# How much boiling water would you need to raise the bath to body temperature (about 37 ∘C)? Assume that no heat is transferred to the surrounding environment. Express your answer to two significant figures and include the appropriate units.

## You fill your bathtub with 25 kg of room-temperature water (about 25 ∘C). You figure that you can boil water on the stove and pour it into the bath to raise the temperature.

Jan 5, 2018

#### Answer:

$\text{4.8 kg}$

#### Explanation:

The idea here is that the heat given off by the boiling water will be equal to the heat absorbed by the room-temperature sample.

color(blue)(ul(color(black)(q_"absorbed" = -q_"given off")))" " " "color(darkorange)("(*)")

The minus sign is used here because, by convention, heat given off carries a minus sign.

Another assumption that you have to make is that the specific heat of liquid water is constant regardless of the temperature of the liquid water.

In other words, you need to have

${c}_{\text{liquid water at 25"^@"C") = c_ ("liquid water at 100"^@"C}}$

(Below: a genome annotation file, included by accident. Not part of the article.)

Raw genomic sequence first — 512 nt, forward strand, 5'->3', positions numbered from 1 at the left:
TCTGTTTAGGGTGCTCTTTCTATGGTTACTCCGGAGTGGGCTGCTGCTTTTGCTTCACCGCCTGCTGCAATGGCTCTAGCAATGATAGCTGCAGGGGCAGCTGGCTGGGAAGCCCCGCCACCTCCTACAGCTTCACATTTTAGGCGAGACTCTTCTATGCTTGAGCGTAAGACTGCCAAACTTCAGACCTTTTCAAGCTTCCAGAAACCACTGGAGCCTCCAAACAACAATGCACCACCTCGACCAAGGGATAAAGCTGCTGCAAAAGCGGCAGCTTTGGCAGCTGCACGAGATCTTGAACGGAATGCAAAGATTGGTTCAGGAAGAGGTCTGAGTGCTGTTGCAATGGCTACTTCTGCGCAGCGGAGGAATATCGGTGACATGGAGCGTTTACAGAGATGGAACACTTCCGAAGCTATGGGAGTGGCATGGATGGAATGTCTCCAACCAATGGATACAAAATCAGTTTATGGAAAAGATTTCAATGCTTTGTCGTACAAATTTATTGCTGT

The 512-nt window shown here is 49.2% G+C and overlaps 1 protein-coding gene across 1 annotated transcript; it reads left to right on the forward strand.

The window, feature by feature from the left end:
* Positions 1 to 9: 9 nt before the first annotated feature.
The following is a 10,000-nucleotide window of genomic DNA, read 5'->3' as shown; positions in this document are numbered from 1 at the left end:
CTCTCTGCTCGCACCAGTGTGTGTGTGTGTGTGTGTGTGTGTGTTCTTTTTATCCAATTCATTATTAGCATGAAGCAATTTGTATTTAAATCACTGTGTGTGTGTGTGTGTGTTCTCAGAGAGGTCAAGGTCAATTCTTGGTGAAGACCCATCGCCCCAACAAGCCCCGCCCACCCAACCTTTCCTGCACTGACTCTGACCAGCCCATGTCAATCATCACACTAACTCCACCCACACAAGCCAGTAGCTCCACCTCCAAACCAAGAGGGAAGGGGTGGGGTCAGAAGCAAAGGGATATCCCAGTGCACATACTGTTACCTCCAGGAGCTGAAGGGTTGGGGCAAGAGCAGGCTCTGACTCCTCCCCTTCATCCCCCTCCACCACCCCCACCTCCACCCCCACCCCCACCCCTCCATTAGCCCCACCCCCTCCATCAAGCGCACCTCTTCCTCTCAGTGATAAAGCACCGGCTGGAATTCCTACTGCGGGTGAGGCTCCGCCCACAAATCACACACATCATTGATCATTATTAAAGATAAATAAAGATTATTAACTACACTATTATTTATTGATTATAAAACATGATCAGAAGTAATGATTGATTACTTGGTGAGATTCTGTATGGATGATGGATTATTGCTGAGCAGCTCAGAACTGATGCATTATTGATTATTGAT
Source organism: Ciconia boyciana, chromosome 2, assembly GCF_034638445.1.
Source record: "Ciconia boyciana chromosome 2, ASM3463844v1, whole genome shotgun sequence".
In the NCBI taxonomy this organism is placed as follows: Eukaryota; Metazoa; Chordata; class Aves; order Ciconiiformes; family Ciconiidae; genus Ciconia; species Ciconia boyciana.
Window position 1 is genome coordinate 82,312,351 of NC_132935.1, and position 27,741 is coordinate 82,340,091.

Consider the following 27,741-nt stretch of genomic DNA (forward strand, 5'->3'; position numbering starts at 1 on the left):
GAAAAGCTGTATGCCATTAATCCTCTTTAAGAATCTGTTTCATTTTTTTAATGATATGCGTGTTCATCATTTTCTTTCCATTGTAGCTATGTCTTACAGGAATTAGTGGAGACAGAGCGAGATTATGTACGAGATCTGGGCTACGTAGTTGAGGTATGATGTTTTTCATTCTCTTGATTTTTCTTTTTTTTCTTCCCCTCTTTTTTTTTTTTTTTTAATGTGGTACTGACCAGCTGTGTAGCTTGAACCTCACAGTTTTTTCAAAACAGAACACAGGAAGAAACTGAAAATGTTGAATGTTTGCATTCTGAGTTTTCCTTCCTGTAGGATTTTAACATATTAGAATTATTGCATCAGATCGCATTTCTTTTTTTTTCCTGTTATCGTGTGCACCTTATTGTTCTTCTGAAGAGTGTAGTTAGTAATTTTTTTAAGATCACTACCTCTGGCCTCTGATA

Now, your tool of choice here will be the equation

$\textcolor{b l u e}{\underline{\textcolor{b l a c k}{q = m \cdot {c}_{\text{liquid water}} \cdot \Delta T}}}$

Here

• $q$ is the heat absorbed or given off
• $m$ is the mass of the sample
• ${c}_{\text{liquid water}}$ is the specific heat of liquid water
• $\Delta T$ is the change in temperature, calculated as the difference between the final temperature and the initial temperature of the sample

So, you know that you have

${q}_{\text{absorbed" = m_1 * c_"liquid water" * DeltaT_"warming}}$

for the room-temperature water, which has

$\Delta {T}_{\text{warming" = 37^@"C" - 25^@"C" = 12^@"C}}$

Similarly, you have

${q}_{\text{given off" = m_2 * c_"liquid water" * DeltaT_"cooling}}$

for the boiling water, which has

$\Delta {T}_{\text{cooling" = 37^@"C" - 100^@"C" = -63^@"C}}$

Use equation $\textcolor{\mathrm{da} r k \mathmr{and} a n \ge}{\text{(*)}}$ to get

m_1 * color(red)(cancel(color(black)(c_"liquid water"))) * DeltaT_"warming" = - m_2 * color(red)(cancel(color(black)(c_"liquid water"))) * DeltaT_"cooling"

${m}_{1} \cdot \Delta {T}_{\text{warming" = - m_2 * DeltaT_"cooling}}$

This is equivalent to

${m}_{2} = \left(\Delta {T}_{\text{warming")/(-DeltaT_"cooling}}\right) \cdot {m}_{1}$

Plug in your values to find

m_2 = (12 color(red)(cancel(color(black)(""^@"C"))))/(-(-63color(red)(cancel(color(black)(""^@"C"))))) * "25 kg" = color(darkgreen)(ul(color(black)("4.8 kg")))

Notice that you need the minus sign to cancel out the minus sign coming from the change in temperature.

The answer is rounded to two sig figs.

So, if you add $\text{4.8 kg}$ of liquid water at ${100}^{\circ} \text{C}$ to $\text{25 kg}$ of water at ${25}^{\circ} \text{C}$, you will end up with a mixture that has a final temperature of ${37}^{\circ} \text{C}$.